from Wiktionary, Creative Commons Attribution/Share-Alike License

  • adj. Nonstandard spelling of Latinate.

from the GNU version of the Collaborative International Dictionary of English

  • adj. derived from or imitative of Latin.

from WordNet 3.0 Copyright 2006 by Princeton University. All rights reserved.

  • adj. derived from or imitative of Latin


Sorry, no etymologies found.


  • It's a nice, gristly, Germanic word, contrasting with the limitless space evoked by the latinate "America".

    Poem of the week: Pier by Vona Groarke

  • In Dragonchaser, I gave a lot of characters Lithuanian names like Giedrus and Skaidrys - these names have a latinate feel it's only a slight oversimplification to describe Lithuanian nomenclature as latinised Polish without the overfamiliarity of actual Latin names.

    Archive 2010-05-01

  • Subsequent investigation proved PURLES OVIS to be a latinate version of a similar substance, this time from sheep.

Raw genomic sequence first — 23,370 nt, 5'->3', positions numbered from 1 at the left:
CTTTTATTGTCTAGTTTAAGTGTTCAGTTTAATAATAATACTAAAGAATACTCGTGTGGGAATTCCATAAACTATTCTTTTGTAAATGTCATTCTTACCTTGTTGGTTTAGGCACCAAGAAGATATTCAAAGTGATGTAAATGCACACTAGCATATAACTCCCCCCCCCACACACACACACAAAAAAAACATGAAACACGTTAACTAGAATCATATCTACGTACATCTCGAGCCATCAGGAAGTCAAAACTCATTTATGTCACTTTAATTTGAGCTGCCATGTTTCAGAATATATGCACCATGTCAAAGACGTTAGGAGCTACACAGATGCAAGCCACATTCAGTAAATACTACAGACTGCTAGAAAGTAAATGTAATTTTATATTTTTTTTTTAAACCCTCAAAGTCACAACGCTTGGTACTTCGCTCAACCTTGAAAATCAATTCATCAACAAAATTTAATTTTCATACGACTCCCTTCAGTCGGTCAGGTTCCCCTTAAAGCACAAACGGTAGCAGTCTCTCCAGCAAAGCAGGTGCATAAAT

Sick Cycle Carousel

  • They come to us from a time when the British Isles had speakers of both latinate and germanic tongues, and the convention was to use both words to make sure everyone understood.

    microscopic is tinier than miniscule

  • No hiding behind fancy latinate euphemisms for them… they spell it right out for you on their home page.

    Rambles at » Blog Archive » Larval Debridement Therapy

  • I am coming to discover just how many English herb names are latinate.

    Latinate words, you are my bane.

  • Jojo: I don't doubt that he's capable of handling any extended latinate phrases you throw at him.


  • He's surely capable of understanding the words you use; I don't doubt that he's capable of handling any extended latinate phrases you throw at him, but he's just incapable of understanding the context that make them meaningful.


  • His writings make a striking contrast with the latinate prose of classically trained writers.

    Champlain's Dream

  • It was probably something along the lines of the original Strunk advice to choose the Anglo-Saxon word over the latinate word, but more vigorous.

    Annoying and pretentious terms.


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